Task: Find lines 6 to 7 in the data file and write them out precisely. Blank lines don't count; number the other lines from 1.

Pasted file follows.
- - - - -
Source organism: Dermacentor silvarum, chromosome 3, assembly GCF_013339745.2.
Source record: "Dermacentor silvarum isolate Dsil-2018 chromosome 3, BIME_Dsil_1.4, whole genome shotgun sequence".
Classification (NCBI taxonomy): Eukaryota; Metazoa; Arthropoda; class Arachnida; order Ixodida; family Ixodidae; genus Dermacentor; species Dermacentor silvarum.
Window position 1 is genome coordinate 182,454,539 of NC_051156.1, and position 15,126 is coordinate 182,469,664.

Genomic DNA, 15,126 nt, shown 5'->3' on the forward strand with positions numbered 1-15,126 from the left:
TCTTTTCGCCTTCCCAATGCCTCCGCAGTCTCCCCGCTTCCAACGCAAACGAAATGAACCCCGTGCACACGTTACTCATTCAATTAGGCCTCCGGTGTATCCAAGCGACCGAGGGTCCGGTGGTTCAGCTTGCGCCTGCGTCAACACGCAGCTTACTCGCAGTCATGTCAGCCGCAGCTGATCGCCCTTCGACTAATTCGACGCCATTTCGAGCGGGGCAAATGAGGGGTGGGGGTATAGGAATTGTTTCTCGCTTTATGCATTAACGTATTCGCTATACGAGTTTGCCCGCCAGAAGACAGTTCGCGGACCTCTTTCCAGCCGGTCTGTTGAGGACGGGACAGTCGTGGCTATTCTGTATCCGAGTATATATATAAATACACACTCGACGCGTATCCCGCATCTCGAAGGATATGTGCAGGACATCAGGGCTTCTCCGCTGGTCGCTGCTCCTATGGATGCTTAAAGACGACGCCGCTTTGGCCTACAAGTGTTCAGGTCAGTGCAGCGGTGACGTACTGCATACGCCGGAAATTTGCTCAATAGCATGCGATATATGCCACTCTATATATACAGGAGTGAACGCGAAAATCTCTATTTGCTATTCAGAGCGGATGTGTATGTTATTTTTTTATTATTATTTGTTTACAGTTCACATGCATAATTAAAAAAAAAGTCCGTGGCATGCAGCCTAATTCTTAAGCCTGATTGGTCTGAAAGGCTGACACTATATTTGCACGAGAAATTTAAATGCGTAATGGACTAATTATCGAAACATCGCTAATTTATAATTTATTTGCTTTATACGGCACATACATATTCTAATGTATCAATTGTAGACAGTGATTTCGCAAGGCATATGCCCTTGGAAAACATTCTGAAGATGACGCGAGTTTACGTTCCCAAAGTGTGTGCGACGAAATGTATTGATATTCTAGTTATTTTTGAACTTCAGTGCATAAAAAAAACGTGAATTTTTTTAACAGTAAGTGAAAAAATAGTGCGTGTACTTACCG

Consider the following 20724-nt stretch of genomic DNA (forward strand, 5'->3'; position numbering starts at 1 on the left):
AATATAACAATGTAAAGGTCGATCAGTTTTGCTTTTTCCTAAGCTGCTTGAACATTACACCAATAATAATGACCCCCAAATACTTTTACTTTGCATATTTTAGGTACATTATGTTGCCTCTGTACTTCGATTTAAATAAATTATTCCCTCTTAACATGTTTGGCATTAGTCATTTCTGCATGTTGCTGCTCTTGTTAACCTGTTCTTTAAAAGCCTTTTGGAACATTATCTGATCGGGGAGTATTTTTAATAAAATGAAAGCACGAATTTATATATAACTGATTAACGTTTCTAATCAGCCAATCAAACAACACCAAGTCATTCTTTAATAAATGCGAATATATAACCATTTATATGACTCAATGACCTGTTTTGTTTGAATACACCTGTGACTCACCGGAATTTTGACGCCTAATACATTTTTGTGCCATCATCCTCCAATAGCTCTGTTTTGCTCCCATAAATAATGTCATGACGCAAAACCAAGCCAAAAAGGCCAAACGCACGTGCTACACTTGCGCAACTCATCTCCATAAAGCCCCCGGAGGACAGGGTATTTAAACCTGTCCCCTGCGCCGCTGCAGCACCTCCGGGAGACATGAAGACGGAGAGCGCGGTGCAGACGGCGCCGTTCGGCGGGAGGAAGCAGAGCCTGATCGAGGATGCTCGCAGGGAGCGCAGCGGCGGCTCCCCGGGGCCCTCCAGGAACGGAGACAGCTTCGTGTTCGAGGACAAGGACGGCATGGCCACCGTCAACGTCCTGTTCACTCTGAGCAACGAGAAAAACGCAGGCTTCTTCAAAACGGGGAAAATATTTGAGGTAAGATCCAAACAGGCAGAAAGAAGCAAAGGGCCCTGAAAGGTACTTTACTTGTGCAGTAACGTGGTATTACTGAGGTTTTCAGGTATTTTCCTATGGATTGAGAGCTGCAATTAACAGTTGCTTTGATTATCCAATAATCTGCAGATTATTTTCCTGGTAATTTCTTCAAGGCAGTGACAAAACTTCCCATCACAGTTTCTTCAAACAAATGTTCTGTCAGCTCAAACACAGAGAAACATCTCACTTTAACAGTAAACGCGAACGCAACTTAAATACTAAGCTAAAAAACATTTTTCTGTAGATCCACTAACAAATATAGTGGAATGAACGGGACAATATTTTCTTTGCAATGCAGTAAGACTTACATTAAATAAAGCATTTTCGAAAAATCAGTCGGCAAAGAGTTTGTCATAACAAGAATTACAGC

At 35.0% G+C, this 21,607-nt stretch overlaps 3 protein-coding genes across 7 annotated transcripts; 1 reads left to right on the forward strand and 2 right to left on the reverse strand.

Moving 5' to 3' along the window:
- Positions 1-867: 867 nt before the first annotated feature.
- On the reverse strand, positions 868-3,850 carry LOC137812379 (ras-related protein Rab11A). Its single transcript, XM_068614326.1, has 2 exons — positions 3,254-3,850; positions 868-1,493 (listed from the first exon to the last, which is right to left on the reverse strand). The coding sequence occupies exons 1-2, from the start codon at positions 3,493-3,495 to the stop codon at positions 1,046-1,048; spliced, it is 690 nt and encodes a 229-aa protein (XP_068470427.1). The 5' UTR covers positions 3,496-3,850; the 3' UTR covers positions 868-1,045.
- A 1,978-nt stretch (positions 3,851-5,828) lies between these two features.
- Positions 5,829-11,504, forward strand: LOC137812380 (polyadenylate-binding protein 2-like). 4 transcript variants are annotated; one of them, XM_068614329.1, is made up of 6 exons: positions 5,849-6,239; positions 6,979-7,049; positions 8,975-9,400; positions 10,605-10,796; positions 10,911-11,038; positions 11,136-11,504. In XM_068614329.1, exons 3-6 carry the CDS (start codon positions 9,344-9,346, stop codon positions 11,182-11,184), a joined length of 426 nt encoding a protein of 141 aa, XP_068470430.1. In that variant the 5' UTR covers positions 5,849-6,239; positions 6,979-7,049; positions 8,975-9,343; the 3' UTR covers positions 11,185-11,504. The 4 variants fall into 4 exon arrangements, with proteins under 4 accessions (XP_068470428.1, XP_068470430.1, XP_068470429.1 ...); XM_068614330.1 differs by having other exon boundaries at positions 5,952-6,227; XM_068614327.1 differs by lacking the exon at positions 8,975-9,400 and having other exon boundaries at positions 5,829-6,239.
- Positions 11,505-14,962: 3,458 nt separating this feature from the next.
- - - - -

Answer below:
TCTTTTCGCCTTCCCAATGCCTCCGCAGTCTCCCCGCTTCCAACGCAAACGAAATGAACCCCGTGCACACGTTACTCATTCAATTAGGCCTCCGGTGTATCCAAGCGACCGAGGGTCCGGTGGTTCAGCTTGCGCCTGCGTCAACACGCAGCTTACTCGCAGTCATGTCAGCCGCAGCTGATCGCCCTTCGACTAATTCGACGCCATTTCGAGCGGGGCAAATGAGGGGTGGGGGTATAGGAATTGTTTCTCGCTTTATGCATTAACGTATTCGCTATACGAGTTTGCCCGCCAGAAGACAGTTCGCGGACCTCTTTCCAGCCGGTCTGTTGAGGACGGGACAGTCGTGGCTATTCTGTATCCGAGTATATATATAAATACACACTCGACGCGTATCCCGCATCTCGAAGGATATGTGCAGGACATCAGGGCTTCTCCGCTGGTCGCTGCTCCTATGGATGCTTAAAGACGACGCCGCTTTGGCCTACAAGTGTTCAGGTCAGTGCAGCGGTGACGTACTGCATACGCCGGAAATTTGCTCAATAGCATGCGATATATGCCACTCTATATATACAGGAGTGAACGCGAAAATCTCTATTTGCTATTCAGAGCGGATGTGTATGTTATTTTTTTATTATTATTTGTTTACAGTTCACATGCATAATTAAAAAAAAAGTCCGTGGCATGCAGCCTAATTCTTAAGCCTGATTGGTCTGAAAGGCTGACACTATATTTGCACGAGAAATTTAAATGCGTAATGGACTAATTATCGAAACATCGCTAATTTATAATTTATTTGCTTTATACGGCACATACATATTCTAATGTATCAATTGTAGACAGTGATTTCGCAAGGCATATGCCCTTGGAAAACATTCTGAAGATGACGCGAGTTTACGTTCCCAAAGTGTGTGCGACGAAATGTATTGATATTCTAGTTATTTTTGAACTTCAGTGCATAAAAAAAACGTGAATTTTTTTAACAGTAAGTGAAAAAATAGTGCGTGTACTTACCG

Consider the following 20724-nt stretch of genomic DNA (forward strand, 5'->3'; position numbering starts at 1 on the left):